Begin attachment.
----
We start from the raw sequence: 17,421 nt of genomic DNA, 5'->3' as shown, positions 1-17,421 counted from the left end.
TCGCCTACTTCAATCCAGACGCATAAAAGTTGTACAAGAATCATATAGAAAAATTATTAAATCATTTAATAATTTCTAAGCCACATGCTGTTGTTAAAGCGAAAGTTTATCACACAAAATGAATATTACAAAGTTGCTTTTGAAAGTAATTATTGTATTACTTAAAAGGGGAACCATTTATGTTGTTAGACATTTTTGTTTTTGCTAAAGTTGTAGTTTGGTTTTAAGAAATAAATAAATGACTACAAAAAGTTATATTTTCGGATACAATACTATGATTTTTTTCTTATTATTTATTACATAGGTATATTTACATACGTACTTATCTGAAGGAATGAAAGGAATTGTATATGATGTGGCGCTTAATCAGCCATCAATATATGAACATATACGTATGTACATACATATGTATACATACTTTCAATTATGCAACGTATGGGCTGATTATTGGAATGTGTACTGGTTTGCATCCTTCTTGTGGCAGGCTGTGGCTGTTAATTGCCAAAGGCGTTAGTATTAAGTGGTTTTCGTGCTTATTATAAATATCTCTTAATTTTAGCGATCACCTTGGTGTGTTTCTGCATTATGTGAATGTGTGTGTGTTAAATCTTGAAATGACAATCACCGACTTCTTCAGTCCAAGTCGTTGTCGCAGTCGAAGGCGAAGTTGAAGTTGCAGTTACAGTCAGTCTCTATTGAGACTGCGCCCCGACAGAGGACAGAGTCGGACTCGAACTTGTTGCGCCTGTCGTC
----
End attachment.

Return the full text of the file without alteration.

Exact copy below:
We start from the raw sequence: 17,421 nt of genomic DNA, 5'->3' as shown, positions 1-17,421 counted from the left end.
TCGCCTACTTCAATCCAGACGCATAAAAGTTGTACAAGAATCATATAGAAAAATTATTAAATCATTTAATAATTTCTAAGCCACATGCTGTTGTTAAAGCGAAAGTTTATCACACAAAATGAATATTACAAAGTTGCTTTTGAAAGTAATTATTGTATTACTTAAAAGGGGAACCATTTATGTTGTTAGACATTTTTGTTTTTGCTAAAGTTGTAGTTTGGTTTTAAGAAATAAATAAATGACTACAAAAAGTTATATTTTCGGATACAATACTATGATTTTTTTCTTATTATTTATTACATAGGTATATTTACATACGTACTTATCTGAAGGAATGAAAGGAATTGTATATGATGTGGCGCTTAATCAGCCATCAATATATGAACATATACGTATGTACATACATATGTATACATACTTTCAATTATGCAACGTATGGGCTGATTATTGGAATGTGTACTGGTTTGCATCCTTCTTGTGGCAGGCTGTGGCTGTTAATTGCCAAAGGCGTTAGTATTAAGTGGTTTTCGTGCTTATTATAAATATCTCTTAATTTTAGCGATCACCTTGGTGTGTTTCTGCATTATGTGAATGTGTGTGTGTTAAATCTTGAAATGACAATCACCGACTTCTTCAGTCCAAGTCGTTGTCGCAGTCGAAGGCGAAGTTGAAGTTGCAGTTACAGTCAGTCTCTATTGAGACTGCGCCCCGACAGAGGACAGAGTCGGACTCGAACTTGTTGCGCCTGTCGTC